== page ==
As an angry, easily annoyed Londoner, Tijana had every intention of hating Burning Man, but she didn't. A month after her first Burn, where she survived for 12 days, she reflects on how her time in Black Rock City changed her. Because, although no "transformation" is clearly visible (she's not exactly a tree-hugger yet), something definitely did happen.

Once, at job interview, I was asked to describe myself in three words. I found this to be a fascinating question and thought deeply before giving my answer: "Sarcastic, pessimistic and argumentative." I didn't get the job, but almost a decade later those three words are still surprisingly accurate  with the addition of "cynical, stubborn, impatient and judgmental."

I was brought up on a council estate (public housing) and educated at an inner-city comprehensive. "Please" and "thank you" don't come naturally to me and "sorry" is almost impossible to pronounce. I get annoyed way too easily. I say no a lot and often leave the party early. If we are introduced I've probably forgotten your name within 10 seconds and I think I'm an expert on whatever it is you're talking about.
I'm too busy to look up from my phone when on public transport. I’m basically your average Londoner. So when I was invited to Burning Man in previous years, I wasn't really interested. Drugs and techno raves in dust storms in the desert, with strangers, for a week? Yeah, no.

But this year I was invited by a man I was a little in love with and had the offer to stay at First Camp. I wasn't entirely sure what that meant but I was told it's not something you say no to. So I said yes. I figured I would stay for around four days, the standard for a first-timer, and I would fly in and out of the festival. I ended up driving in a U-Haul both ways and staying for 12 days. I had a blast, clearly, but didn’t feel like I’d had a major transformational experience  a word thrown around a lot when talking about Burning Man. No life-changing moment. No crazy intense psychedelic trip. I didn't find a new spirituality. I'm not hugging trees now. I don’t even want to quit my job or move to a different place. But something has happened to me. If I would try to explain it, I'd say it mostly boils down to these eight things I learned.
 

 

Photo by Colin Krisel

 

1. Hug More

I arrived at the festival a few days before its official opening to help set up my camp. I immediately had to confront the issue I have with hugging strangers. The first person I met was a man in his sixties called Geoffrey. I stuck my hand out and he looked at me quizzically before giving me a bear hug. After 12 days of hugging I couldn't figure out what my issue with it was. It seems so logical now: Why be cold when you meet someone? They feel just as insecure as you. And what's more secure than a hug? 

 

2. Communicate

Next hurdle was the conversation. I was used to trivial city small talk and the inevitable "What do you do?" question. But at Burning Man that first day, Geoffrey (or anyone else) never asked me what I did. Instead he asked me, right off the bat, to share three things about myself that most people didn't know. I was so thrown off that my shield of cool shattered at my feet. I shared, and then he thanked me for sharing, gave me a bandana and walked away. It was about an hour later, while building our shade structure and being frazzled from sharing such personal information with a stranger, that it hit me: I forgot to ask him anything.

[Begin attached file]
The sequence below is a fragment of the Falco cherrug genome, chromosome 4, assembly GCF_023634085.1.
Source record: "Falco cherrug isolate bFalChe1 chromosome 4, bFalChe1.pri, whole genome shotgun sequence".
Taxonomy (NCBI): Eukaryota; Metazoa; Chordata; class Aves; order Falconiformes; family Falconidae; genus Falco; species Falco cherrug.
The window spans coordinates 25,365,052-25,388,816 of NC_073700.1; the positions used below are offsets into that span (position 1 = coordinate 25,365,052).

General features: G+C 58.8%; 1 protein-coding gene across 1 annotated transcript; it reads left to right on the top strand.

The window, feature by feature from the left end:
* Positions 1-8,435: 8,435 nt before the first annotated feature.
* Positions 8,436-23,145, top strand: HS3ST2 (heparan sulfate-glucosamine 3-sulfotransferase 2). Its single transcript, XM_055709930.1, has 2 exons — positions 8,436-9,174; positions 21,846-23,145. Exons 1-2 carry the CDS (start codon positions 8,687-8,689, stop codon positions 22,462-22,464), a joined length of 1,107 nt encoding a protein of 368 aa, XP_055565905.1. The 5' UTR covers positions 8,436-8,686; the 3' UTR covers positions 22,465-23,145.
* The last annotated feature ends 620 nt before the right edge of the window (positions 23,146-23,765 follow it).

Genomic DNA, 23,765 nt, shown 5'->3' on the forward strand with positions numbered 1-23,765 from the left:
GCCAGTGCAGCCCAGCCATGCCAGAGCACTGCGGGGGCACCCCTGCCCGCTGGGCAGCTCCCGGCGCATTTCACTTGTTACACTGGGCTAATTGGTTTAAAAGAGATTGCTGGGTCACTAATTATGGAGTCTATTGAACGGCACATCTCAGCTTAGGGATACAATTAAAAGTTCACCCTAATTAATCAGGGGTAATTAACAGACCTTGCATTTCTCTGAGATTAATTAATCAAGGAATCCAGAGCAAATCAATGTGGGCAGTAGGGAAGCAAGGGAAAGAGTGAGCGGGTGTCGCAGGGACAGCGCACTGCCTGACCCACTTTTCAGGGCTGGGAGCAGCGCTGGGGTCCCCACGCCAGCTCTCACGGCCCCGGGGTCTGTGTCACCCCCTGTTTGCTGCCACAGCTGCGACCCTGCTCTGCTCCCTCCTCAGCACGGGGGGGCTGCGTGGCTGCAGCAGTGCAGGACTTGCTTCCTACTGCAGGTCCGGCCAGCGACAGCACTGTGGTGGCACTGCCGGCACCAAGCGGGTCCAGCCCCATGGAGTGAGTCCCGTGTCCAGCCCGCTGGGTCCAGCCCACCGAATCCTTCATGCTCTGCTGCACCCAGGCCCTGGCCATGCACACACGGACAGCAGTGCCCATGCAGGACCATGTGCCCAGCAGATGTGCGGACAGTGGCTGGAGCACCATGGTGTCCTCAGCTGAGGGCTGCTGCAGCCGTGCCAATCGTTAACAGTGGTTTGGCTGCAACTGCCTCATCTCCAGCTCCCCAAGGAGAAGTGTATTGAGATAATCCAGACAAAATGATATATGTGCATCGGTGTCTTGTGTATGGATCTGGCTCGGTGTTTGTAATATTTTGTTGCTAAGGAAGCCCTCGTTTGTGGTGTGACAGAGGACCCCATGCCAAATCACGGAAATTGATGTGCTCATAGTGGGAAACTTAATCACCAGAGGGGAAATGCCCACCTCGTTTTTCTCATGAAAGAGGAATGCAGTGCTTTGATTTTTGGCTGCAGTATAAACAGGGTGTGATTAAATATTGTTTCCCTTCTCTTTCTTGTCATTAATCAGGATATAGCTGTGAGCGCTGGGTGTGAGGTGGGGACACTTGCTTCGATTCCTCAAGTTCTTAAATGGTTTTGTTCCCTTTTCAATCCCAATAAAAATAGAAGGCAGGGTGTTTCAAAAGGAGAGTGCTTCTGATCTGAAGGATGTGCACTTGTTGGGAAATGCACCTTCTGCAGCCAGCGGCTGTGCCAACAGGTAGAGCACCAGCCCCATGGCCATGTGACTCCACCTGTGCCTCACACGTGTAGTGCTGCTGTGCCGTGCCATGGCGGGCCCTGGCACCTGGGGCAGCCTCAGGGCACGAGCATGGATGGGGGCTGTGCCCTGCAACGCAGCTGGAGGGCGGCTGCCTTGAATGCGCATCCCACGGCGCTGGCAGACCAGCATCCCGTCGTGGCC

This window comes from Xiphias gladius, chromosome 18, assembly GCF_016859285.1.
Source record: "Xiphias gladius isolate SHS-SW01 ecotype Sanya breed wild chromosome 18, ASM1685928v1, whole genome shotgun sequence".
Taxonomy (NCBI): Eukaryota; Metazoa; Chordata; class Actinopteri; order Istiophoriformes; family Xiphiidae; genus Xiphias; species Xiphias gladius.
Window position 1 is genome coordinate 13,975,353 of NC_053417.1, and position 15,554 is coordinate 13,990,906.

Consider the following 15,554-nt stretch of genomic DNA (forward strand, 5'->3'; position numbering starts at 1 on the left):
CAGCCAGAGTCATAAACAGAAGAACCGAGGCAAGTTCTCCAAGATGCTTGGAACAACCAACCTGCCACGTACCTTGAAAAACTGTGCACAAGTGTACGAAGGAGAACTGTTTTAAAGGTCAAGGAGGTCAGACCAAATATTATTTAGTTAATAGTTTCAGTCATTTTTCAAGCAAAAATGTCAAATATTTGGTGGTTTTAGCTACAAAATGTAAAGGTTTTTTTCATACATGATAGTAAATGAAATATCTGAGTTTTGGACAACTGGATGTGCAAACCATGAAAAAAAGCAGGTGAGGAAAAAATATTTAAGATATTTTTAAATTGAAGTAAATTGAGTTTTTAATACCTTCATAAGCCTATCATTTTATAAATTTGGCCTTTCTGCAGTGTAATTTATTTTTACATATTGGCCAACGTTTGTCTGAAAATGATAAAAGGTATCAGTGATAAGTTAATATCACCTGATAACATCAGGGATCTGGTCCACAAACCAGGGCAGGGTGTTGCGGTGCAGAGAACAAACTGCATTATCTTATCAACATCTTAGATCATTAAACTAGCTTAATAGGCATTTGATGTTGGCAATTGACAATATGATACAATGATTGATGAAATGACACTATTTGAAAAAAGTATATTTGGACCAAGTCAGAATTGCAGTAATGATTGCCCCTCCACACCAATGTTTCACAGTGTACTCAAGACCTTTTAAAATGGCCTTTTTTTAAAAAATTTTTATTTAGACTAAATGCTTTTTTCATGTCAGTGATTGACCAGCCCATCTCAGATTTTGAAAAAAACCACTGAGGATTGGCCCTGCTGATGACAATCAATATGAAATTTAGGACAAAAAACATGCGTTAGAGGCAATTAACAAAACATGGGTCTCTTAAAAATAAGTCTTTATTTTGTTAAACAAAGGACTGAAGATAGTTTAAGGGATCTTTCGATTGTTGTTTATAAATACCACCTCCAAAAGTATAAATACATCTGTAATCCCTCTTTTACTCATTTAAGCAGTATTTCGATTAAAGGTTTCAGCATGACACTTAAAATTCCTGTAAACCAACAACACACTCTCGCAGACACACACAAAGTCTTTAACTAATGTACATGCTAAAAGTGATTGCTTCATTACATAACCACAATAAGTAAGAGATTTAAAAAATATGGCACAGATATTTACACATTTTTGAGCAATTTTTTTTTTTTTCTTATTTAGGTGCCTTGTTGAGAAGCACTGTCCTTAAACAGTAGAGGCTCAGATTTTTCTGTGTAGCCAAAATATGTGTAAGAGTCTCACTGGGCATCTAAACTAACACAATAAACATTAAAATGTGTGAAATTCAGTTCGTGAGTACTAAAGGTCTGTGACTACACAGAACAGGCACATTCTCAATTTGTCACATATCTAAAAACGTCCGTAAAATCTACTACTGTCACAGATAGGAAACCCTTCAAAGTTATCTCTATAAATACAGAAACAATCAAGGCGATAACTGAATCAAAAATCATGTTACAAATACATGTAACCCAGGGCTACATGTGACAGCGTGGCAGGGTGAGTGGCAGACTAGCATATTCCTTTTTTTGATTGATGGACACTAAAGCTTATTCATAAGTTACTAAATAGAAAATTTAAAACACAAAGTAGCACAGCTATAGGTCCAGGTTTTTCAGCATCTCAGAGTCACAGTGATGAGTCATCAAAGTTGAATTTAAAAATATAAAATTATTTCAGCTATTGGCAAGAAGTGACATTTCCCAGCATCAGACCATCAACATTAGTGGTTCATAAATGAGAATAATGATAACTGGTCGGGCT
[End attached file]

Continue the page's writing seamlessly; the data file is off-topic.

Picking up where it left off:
When someone asks what you do, you give your job title and immediately ask the same question back. Like a reflex. But when you share something personal, you're so wrapped up in yourself that you don't consider the person beside you as anything other than a listener. To ask them a personal question in return, you have to genuinely be interested in their response. I'm usually not that interested. I've actually lost a close friend once because she was always the listener. I thought of that friendship, destroyed by my own selfishness, and ran to find Geoffrey. I really wanted to know more about him. Not what he did, but everything else.

 

 

Photo by Tijana Tamburic

 

3. Actually Listen

Every day I was meeting dozens of new people  at meal times, on explorations, while volunteering in the kitchen. I'm notoriously awful at remembering names, but for some reason I could remember every single person's name at Burning Man. And it wasn't just their name, but facts about them, their connections with other people. At the time I thought it was a magical "playa gift," a superpower, bestowed upon me for the duration of the festival. But in hindsight, I was just listening better. I don't want to say I was more "present," but my mind was fully concentrated on what they were saying. The lack of distractions helped. I had no phone, no watch (I was ordered to remove it on the second day), no other tech. When you meet someone, try putting your phone away and focusing fully on them. You might be amazed by what you learn and what you can remember afterward.

 

4. Be Patient

Impatience is dealt with before you even enter the festival. The wait to reach the gate and greeters can be anywhere from three to 23 hours long. And being forced to wait for hours, for what seems like no logical reason, is exactly what you need. What are you rushing for, anyway? Where is it you're going? Take a deep breath and get into the pace of a life where you don't have work meetings or spin classes to catch. Relax, take a minute, think about your life. Hey, why not even get out of your car and go meet some people?

I normally get really antsy on long flights. I'm uncomfortable, I've watched all the good films and eaten all my food. Why aren't we there yet? But on my most recent flight I spent the first three hours just thinking. We landed and I hadn't even turned on a screen. I had taken some time just for myself, to reflect and get in the right headspace for my destination. I'm not saying that if I found myself in a crazy traffic jam I wouldn't call everyone around me names, but maybe it would take me a little longer to reach boiling point
— and by then, there might not be traffic anymore. I'm not sure how long this patience will last (pun intended), but I’m enjoying it in many ways. Life is better if you have patience with people, situations and above all yourself.
 

 

Photo by Tijana Tamburic

 

5. Be Humble, Say Sorry